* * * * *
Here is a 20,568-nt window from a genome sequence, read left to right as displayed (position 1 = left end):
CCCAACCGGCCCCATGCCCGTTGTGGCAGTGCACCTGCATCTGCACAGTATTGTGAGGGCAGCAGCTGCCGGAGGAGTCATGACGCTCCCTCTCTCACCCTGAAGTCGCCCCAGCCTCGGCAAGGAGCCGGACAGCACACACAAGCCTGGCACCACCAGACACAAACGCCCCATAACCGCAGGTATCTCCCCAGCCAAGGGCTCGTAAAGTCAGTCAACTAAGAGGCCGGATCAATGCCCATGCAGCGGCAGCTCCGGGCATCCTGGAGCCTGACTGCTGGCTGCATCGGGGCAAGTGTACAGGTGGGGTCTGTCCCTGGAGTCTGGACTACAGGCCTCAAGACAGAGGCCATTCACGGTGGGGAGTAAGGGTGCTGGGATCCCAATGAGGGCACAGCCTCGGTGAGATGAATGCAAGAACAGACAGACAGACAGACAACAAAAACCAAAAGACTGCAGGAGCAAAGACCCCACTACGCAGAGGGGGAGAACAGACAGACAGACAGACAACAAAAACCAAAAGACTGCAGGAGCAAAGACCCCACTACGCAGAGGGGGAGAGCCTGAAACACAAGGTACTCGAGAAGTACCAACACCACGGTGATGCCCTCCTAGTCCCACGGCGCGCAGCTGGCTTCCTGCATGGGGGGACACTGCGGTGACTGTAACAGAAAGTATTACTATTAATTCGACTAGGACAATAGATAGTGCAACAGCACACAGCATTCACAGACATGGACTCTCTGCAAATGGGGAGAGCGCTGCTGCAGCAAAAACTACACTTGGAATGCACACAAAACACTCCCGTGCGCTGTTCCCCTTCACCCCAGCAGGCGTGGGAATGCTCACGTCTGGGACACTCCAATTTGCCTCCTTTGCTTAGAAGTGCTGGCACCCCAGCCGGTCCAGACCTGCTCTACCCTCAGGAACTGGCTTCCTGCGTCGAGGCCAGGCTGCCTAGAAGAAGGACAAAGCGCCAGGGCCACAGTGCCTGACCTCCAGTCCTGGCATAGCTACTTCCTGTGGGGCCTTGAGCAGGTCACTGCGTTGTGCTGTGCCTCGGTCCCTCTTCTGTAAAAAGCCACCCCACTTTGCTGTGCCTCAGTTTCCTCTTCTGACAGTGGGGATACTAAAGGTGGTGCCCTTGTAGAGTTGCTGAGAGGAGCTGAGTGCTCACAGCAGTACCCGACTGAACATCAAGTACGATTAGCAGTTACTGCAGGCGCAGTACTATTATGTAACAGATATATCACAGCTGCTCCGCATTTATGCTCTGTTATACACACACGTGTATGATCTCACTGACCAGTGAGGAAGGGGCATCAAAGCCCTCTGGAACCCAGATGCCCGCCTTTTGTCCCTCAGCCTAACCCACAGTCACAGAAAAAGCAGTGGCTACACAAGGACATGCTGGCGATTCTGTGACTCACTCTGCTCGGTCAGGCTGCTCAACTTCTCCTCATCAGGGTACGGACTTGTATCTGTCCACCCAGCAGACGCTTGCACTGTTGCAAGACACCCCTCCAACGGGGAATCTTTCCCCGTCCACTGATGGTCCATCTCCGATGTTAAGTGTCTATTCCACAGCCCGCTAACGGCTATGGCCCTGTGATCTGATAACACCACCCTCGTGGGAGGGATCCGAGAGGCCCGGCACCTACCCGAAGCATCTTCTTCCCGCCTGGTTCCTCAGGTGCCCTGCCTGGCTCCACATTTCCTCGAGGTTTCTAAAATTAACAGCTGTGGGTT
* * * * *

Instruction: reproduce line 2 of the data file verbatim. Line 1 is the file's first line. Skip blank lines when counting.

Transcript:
CCCAACCGGCCCCATGCCCGTTGTGGCAGTGCACCTGCATCTGCACAGTATTGTGAGGGCAGCAGCTGCCGGAGGAGTCATGACGCTCCCTCTCTCACCCTGAAGTCGCCCCAGCCTCGGCAAGGAGCCGGACAGCACACACAAGCCTGGCACCACCAGACACAAACGCCCCATAACCGCAGGTATCTCCCCAGCCAAGGGCTCGTAAAGTCAGTCAACTAAGAGGCCGGATCAATGCCCATGCAGCGGCAGCTCCGGGCATCCTGGAGCCTGACTGCTGGCTGCATCGGGGCAAGTGTACAGGTGGGGTCTGTCCCTGGAGTCTGGACTACAGGCCTCAAGACAGAGGCCATTCACGGTGGGGAGTAAGGGTGCTGGGATCCCAATGAGGGCACAGCCTCGGTGAGATGAATGCAAGAACAGACAGACAGACAGACAACAAAAACCAAAAGACTGCAGGAGCAAAGACCCCACTACGCAGAGGGGGAGAACAGACAGACAGACAGACAACAAAAACCAAAAGACTGCAGGAGCAAAGACCCCACTACGCAGAGGGGGAGAGCCTGAAACACAAGGTACTCGAGAAGTACCAACACCACGGTGATGCCCTCCTAGTCCCACGGCGCGCAGCTGGCTTCCTGCATGGGGGGACACTGCGGTGACTGTAACAGAAAGTATTACTATTAATTCGACTAGGACAATAGATAGTGCAACAGCACACAGCATTCACAGACATGGACTCTCTGCAAATGGGGAGAGCGCTGCTGCAGCAAAAACTACACTTGGAATGCACACAAAACACTCCCGTGCGCTGTTCCCCTTCACCCCAGCAGGCGTGGGAATGCTCACGTCTGGGACACTCCAATTTGCCTCCTTTGCTTAGAAGTGCTGGCACCCCAGCCGGTCCAGACCTGCTCTACCCTCAGGAACTGGCTTCCTGCGTCGAGGCCAGGCTGCCTAGAAGAAGGACAAAGCGCCAGGGCCACAGTGCCTGACCTCCAGTCCTGGCATAGCTACTTCCTGTGGGGCCTTGAGCAGGTCACTGCGTTGTGCTGTGCCTCGGTCCCTCTTCTGTAAAAAGCCACCCCACTTTGCTGTGCCTCAGTTTCCTCTTCTGACAGTGGGGATACTAAAGGTGGTGCCCTTGTAGAGTTGCTGAGAGGAGCTGAGTGCTCACAGCAGTACCCGACTGAACATCAAGTACGATTAGCAGTTACTGCAGGCGCAGTACTATTATGTAACAGATATATCACAGCTGCTCCGCATTTATGCTCTGTTATACACACACGTGTATGATCTCACTGACCAGTGAGGAAGGGGCATCAAAGCCCTCTGGAACCCAGATGCCCGCCTTTTGTCCCTCAGCCTAACCCACAGTCACAGAAAAAGCAGTGGCTACACAAGGACATGCTGGCGATTCTGTGACTCACTCTGCTCGGTCAGGCTGCTCAACTTCTCCTCATCAGGGTACGGACTTGTATCTGTCCACCCAGCAGACGCTTGCACTGTTGCAAGACACCCCTCCAACGGGGAATCTTTCCCCGTCCACTGATGGTCCATCTCCGATGTTAAGTGTCTATTCCACAGCCCGCTAACGGCTATGGCCCTGTGATCTGATAACACCACCCTCGTGGGAGGGATCCGAGAGGCCCGGCACCTACCCGAAGCATCTTCTTCCCGCCTGGTTCCTCAGGTGCCCTGCCTGGCTCCACATTTCCTCGAGGTTTCTAAAATTAACAGCTGTGGGTT